Planning for the Long Haul

Consequences of inflation and higher interest rates

The rate of inflation in the United States ebbed just a touch in April, down to 8.3% from March’s 8.5%, according to the U.S. Department of Labor. And in early May, the Federal Reserve notched up its lending rate 0.5% — the biggest incremental increase in 22 years, in an effort to bring the record-high inflation under control.

Nonetheless, there are concerns that the current economic situation will have longer-term impact.

“I think it’ll make people more cautious because they saw how quickly money in the market can drop due to something they don’t control,” Adam Tau, founder and wealth manager at New York-based Dynamic Wealth Strategies, told Advisors Magazine.

He added: “I think people saw how quickly their paycheck can be paused, so there would be more of an emphasis on having emergency funds set aside and being financially stable.”

Rebecca Miller, founder and chief operating officer of Dynamic Wealth Strategies, thinks there could be a silver lining—for some.

“I feel it might have a positive impact on small towns and communities outside of a larger urban area,” Miller said. “It seems – and I’ve seen it firsthand here in New York City – a lot of people have decided to move permanently out of cities. Many people have worked remotely for over a year and have proven it can be done.”

She acknowledges that there is no longer a driving need to head into the office every single day, and that the workplace environment may permanently change to become more flexible.

“This may bring additional vitality to local businesses in smaller towns – more opportunity for arts and entertainment, independent restaurants, shops…the ‘scene’ and vibrancy that ‘city people’ crave – which could help boost those local economies,” Miller added.

Regarding the recent move by the Fed, Jesse Hurst, CFP®, AIF® at Ohio-based Impel Wealth Management shared a historical perspective.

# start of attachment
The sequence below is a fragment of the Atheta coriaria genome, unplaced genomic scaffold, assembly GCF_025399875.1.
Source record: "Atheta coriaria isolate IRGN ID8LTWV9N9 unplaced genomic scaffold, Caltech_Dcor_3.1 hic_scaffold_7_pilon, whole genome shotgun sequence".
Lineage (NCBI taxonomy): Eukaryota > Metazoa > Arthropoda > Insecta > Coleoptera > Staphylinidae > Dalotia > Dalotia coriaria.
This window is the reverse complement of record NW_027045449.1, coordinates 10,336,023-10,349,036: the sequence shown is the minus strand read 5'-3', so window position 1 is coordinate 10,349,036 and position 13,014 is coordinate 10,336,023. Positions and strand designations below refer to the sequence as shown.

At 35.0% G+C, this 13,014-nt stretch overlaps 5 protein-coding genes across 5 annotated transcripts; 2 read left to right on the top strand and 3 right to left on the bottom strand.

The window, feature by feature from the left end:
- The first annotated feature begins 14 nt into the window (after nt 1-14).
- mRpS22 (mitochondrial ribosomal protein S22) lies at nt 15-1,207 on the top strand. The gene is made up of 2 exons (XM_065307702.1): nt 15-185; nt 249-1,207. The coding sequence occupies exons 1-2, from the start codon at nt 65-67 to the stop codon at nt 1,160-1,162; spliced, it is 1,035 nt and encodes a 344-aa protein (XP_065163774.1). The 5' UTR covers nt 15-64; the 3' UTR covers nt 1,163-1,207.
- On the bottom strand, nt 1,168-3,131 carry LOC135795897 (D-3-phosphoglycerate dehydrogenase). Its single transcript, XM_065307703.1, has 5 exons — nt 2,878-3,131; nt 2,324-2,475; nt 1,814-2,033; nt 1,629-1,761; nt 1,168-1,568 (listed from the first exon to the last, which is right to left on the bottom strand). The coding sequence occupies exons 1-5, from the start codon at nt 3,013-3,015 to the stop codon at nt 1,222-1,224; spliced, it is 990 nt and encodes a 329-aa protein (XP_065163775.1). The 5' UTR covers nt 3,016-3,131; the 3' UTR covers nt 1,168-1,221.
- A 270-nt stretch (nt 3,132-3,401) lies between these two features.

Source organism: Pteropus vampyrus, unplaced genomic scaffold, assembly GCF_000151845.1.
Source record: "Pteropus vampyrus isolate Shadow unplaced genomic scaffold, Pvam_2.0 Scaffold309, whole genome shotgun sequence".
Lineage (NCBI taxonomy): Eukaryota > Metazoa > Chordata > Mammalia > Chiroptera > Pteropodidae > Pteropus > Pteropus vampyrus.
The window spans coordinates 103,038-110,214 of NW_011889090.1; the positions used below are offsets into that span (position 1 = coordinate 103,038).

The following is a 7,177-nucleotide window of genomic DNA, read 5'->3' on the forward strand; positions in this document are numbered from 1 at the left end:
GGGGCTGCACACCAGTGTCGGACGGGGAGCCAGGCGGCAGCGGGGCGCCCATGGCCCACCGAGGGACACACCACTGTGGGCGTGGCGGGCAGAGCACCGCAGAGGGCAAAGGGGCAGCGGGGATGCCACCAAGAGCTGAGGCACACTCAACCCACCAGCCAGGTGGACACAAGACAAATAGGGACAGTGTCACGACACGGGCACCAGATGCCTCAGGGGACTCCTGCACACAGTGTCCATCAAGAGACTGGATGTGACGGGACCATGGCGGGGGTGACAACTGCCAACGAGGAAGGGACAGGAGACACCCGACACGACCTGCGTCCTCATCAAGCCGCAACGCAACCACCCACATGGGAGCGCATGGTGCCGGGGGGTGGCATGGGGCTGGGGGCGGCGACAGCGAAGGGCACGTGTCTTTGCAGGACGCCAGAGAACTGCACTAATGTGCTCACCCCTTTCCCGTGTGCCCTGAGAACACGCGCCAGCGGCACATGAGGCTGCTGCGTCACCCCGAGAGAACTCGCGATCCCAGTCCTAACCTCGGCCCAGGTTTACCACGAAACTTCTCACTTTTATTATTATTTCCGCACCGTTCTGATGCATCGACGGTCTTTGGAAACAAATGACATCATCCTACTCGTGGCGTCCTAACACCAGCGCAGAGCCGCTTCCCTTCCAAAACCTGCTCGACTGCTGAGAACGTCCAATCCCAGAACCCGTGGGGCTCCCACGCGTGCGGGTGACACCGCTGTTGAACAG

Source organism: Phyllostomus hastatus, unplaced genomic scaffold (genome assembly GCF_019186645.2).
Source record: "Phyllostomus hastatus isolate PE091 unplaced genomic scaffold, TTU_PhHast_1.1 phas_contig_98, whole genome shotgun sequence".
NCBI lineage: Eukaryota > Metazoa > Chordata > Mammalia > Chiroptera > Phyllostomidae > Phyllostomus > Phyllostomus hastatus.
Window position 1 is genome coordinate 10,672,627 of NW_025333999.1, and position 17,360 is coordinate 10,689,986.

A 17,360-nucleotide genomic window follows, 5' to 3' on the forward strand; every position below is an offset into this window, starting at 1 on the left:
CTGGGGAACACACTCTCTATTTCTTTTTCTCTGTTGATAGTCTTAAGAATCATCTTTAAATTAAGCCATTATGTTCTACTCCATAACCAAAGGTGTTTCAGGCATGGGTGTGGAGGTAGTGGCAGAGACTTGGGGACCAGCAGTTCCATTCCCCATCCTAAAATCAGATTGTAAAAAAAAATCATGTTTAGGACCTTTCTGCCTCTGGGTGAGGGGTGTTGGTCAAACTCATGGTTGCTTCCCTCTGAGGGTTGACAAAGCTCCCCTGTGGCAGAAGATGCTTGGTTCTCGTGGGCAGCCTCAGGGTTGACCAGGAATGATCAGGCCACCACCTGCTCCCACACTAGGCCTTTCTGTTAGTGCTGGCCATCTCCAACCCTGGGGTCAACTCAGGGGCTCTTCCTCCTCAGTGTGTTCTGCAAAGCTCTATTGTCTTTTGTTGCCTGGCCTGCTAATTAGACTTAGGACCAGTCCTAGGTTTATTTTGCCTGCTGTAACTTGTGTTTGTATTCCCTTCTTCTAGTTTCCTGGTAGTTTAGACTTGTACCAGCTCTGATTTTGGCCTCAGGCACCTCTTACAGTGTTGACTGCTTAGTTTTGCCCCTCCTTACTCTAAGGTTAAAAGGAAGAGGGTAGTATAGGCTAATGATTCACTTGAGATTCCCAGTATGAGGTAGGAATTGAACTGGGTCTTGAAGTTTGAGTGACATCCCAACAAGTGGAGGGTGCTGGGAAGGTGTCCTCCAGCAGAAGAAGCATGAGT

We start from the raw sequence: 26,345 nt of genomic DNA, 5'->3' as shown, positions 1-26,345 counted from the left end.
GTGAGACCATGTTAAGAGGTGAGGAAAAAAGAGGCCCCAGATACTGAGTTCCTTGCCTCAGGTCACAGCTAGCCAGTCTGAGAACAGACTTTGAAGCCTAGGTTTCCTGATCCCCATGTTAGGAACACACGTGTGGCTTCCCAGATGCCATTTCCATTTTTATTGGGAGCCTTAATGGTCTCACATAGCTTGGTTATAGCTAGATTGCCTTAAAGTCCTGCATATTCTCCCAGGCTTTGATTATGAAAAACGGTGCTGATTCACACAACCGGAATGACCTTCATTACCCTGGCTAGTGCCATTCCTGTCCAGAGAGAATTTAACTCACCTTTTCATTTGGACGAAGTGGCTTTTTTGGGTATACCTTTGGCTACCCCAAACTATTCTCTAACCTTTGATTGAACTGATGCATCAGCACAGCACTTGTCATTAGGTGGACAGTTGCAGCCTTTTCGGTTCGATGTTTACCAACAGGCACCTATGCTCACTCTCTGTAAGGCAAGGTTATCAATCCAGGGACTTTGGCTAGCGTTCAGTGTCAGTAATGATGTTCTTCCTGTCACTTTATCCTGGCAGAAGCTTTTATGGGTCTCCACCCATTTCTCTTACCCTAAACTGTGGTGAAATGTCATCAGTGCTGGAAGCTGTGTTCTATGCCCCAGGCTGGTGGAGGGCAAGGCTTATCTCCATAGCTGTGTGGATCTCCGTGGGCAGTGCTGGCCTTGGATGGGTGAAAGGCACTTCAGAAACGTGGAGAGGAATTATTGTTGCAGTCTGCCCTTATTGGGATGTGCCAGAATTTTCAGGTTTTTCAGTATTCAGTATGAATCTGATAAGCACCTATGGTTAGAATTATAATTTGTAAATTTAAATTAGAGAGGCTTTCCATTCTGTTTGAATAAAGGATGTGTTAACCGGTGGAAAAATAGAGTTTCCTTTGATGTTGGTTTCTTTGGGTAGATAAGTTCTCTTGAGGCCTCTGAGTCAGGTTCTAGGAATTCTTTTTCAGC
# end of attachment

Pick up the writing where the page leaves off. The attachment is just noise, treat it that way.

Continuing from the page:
“Since 1955, there have been 13 previous cycles of the Federal Reserve Bank raising interest rates to combat inflation,” he told Advisors Magazine. “Ten of those cycles pushed the economy into recession. Given economic history, and the fact that the Fed has acknowledged falling behind the curve by waiting so long to start raising interest rates, we would be surprised to see a different outcome.”

So, if a recessionary outcome is in the cards, the big question is when?

“While this is generally not known until after the fact, there are some signs that we can watch to determine the general direction of the economy,” Hurst explained. “These would include whether the yield curve has inverted, the direction of consumer confidence and sentiment surveys, the pace of GDP growth, and whether corporate earnings continue to rise.”

Hurst added: “The second question people need to be thinking about is: What steps they can take now to prepare themselves financially for the next downturn?”

He emphasized that reducing debt levels and having a reasonable level of emergency funds and liquidity, what he calls ‘sleep at night money’, will generally help people navigate the emotional side of any recession in a more constructive way.

“Finally, understanding the timeline for your investments can help prevent you from making irrational, short-term decisions,” Hurst noted.

“It is important to remember that temporary drops in the stock market present an opportunity to buy additional shares at lower prices,” he said. “U.S. consumers like to buy things on sale, but often forget this principal when accumulating the financial assets and resources they will need for a successful transition to retirement.”

Hurst also mentioned that for most of the last 15-20 years, inflation has not been top of mind for his clients. “Having been a financial advisor since 1987, I am now having conversations with clients about inflation risks that I have not had since the mid-1990s,” he said. “The rule of 72 tells us that if we divide our inflation rate into the number 72, we can estimate how long it will take for prices to double. At less than 2% inflation it would take more than 30 years for prices to double.”

But if inflation were to rise at a 4% annual rate, prices would double in just 18 years. “This means that most retirees would need to see their income continue to grow or run the risk of a significant reduction in their future lifestyle,” he said.

Hurst said he asks clients: “Which risk are you comfortable with assuming in your financial future, as there is no risk-free option available? There are many risks that need to be accounted for as we look to help clients achieve their financial planning and investment goals.”

These include inflation, interest rates, income tax, market, and geopolitical risks. And It’s important to understand what each of these mean in the context of your family and financial goals, Hurst advised.

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